Another book I picked up due to its appearance on this io9 list of the "Top 10 Greatest Science Fiction Detective Novels Of All Time". It won the Philip K. Dick Award in 2003. It got glowing reviews, including one in the New York Times ("If you've ever wondered what kind of science fiction Raymond Chandler might have written for a futuristic Philip Marlowe, check out …")
All that, and it wasn't my cup of tea. Might be yours. I compulsively finish books I've started reading, but I was sorely tempted to give up on this one. 526 pages, and from about page 50 forward, I was pleading: please shut up now.
It's set in the 25th century. Bodies die, but people don't have to: most have "stacks" implanted in their spines that encapsulate their personality and memories, and they can be transplanted into another body, or "sleeve", when that's necessary. IT types will appreciate that there is also a remote backup option available for some, as well as cloning technology, so your new body can even look like your old one.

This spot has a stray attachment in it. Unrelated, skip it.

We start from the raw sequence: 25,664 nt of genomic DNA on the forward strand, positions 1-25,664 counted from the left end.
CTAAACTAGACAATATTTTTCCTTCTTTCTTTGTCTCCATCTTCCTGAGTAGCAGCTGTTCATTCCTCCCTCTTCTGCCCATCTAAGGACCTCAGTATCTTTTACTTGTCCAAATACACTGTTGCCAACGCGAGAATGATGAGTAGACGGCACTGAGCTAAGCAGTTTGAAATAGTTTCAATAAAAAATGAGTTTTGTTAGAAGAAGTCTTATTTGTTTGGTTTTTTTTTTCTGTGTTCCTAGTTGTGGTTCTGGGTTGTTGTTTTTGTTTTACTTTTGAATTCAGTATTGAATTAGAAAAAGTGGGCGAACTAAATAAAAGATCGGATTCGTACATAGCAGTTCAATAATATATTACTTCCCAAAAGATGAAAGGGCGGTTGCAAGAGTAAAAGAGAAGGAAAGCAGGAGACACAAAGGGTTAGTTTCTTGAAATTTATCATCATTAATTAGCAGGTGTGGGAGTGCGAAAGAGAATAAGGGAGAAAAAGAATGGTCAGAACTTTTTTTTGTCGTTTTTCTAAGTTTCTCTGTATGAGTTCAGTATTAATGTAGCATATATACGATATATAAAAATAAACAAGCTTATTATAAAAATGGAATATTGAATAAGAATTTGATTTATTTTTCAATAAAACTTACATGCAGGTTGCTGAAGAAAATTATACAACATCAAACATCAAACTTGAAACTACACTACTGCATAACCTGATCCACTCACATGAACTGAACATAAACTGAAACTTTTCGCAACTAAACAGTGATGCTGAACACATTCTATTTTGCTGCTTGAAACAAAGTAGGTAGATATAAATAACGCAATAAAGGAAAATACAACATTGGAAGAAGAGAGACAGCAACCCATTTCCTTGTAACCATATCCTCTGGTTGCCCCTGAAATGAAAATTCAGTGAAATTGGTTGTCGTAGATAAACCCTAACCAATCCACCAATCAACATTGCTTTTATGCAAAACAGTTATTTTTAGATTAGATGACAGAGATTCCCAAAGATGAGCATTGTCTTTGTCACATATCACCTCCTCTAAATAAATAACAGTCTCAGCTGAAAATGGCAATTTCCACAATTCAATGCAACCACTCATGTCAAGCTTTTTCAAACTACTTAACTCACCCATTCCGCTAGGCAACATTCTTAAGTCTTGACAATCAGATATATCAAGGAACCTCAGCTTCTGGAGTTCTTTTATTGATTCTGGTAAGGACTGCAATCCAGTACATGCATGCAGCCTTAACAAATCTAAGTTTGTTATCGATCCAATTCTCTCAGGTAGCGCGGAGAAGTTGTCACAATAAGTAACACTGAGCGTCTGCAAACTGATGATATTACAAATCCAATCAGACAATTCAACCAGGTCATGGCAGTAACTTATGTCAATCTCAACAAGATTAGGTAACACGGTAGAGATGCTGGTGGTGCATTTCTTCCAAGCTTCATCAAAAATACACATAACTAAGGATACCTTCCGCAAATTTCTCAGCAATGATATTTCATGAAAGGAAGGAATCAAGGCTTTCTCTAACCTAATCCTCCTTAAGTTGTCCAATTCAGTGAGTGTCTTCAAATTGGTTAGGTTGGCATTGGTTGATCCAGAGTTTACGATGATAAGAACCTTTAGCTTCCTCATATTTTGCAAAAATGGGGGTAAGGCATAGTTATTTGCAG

The hero, Takeshi Kovacs, is been killed on a remote planet as the book begins. But he's reincarnated on Earth, in order to solve a puzzle: a rich guy was murdered, his stack destroyed, but he was regenerated from backup into a clone, so all that was missing was a few hours memory. Why did this happen, and whodunit?
Intriguing premise, but it's dragged out. (To repeat: 526 painful pages.) Overwritten, with scenes described to a level of detail that don't advance the plot, illuminate character, or even add much atmosphere; it's as if the author really wanted to write a shoot-'em-up video game instead of a novel, and tediously describes each screen he's designed in his head.